Sunday 16 August 2009

Inglourious Basterds - Review

This is now my film of the year. From start to finish I was utterly engrossed in Tarantino's black comedy set in occupied France during the Second World War. It's not that it's laugh out loud funny, but it is cool as f***. Tarantino is the master of making movies for movie fans. Films that will stand the test of time and inspire love from the Tarantino devotees. This will be another of those films.

Brad Pitt and Eli Roth are the only, at least to English speaking film watchers, recognisable members of the cast, although Mike Myers puts in a brilliant cameo. Pitt is very good here, clearly loving the opportunity to ham it up for his role as the leader of the Basterds.

'The Basterds' are a group of Jewish soldiers sent behind enemy lines ahead of the D-Day landings to give a little bit back to the Nazi's. They scalp the ones they kill and carve a Swastika into the forehead of any they let live. This is, of course, utter fantasy, there was never any such unit. Their story is interwoven with that of Shosanna, a young Jewish woman living in Paris running a small Cinema. A German soldier, considered a War Hero, becomes infatuated with her and he arranges for a film premier to be screened there. Saying too much else would be spoiling a great plot.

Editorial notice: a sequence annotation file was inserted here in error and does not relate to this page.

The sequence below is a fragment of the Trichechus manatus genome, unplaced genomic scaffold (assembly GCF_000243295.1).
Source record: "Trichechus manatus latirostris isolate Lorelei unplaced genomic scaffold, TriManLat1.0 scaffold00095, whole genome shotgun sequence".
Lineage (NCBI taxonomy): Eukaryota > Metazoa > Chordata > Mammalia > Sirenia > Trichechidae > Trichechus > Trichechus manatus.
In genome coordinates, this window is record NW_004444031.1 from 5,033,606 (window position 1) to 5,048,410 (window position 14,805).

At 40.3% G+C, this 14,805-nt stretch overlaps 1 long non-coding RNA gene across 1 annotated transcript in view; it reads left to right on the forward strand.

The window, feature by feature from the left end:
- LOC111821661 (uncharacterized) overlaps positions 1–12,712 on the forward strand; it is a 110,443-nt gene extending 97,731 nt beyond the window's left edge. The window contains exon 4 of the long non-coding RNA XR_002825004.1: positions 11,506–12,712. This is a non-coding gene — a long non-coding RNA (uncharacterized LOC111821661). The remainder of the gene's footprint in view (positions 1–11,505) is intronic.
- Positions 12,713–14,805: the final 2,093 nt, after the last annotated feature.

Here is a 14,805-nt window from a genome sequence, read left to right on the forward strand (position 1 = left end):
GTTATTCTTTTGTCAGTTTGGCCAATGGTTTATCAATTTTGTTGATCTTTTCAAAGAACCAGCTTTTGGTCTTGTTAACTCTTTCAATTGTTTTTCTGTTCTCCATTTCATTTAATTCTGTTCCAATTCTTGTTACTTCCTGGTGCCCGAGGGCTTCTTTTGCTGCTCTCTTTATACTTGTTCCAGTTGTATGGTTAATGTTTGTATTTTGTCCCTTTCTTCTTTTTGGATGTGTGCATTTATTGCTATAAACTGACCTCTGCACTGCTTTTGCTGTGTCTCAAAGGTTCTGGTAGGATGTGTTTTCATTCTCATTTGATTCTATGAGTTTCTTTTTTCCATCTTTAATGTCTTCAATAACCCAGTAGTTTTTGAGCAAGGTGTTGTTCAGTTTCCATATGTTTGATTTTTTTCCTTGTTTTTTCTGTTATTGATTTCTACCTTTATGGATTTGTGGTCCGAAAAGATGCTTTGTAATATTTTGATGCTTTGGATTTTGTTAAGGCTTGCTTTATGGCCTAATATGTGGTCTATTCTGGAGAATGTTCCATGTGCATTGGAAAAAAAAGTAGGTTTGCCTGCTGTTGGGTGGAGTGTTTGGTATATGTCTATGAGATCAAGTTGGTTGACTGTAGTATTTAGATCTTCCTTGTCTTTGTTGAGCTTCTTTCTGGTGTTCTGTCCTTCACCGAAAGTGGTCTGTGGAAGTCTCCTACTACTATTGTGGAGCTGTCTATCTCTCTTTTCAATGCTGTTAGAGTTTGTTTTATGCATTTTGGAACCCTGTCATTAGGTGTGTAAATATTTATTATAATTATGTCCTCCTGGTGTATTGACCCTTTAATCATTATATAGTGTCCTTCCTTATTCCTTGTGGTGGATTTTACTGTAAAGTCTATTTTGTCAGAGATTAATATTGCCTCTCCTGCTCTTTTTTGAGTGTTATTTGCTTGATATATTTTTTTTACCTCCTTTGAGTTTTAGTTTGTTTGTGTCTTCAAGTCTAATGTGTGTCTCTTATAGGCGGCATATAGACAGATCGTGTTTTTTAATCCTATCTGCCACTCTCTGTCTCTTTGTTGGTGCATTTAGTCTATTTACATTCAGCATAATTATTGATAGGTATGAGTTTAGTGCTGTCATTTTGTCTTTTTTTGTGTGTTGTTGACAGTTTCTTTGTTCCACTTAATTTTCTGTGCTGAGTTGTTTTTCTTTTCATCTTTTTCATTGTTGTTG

There's always a worry that Tarantino will end up becoming a parody of himself but that's not in evidence with Basterds. It's a great film, beautifully shot, touching at times and with an ending that you just don't think for a second he'll dare with. This is not a film that worries about being historically accurate. But don't let that put you off. If you aren't a fan of baseball bats and skulls coming together (yes you do see it make contact, for those that wondered after the trailer), you might wanna pass.

Otherwise, go see it immediately.



  1. Thanks so much.... I'm salivating for this release. Baseball bats + skulls = AWESOME!!!

  2. Saw this a week and a half ago.

    It's exactly *because* it doesn't pretend to be historically accurate that places it well above any war film of recent years.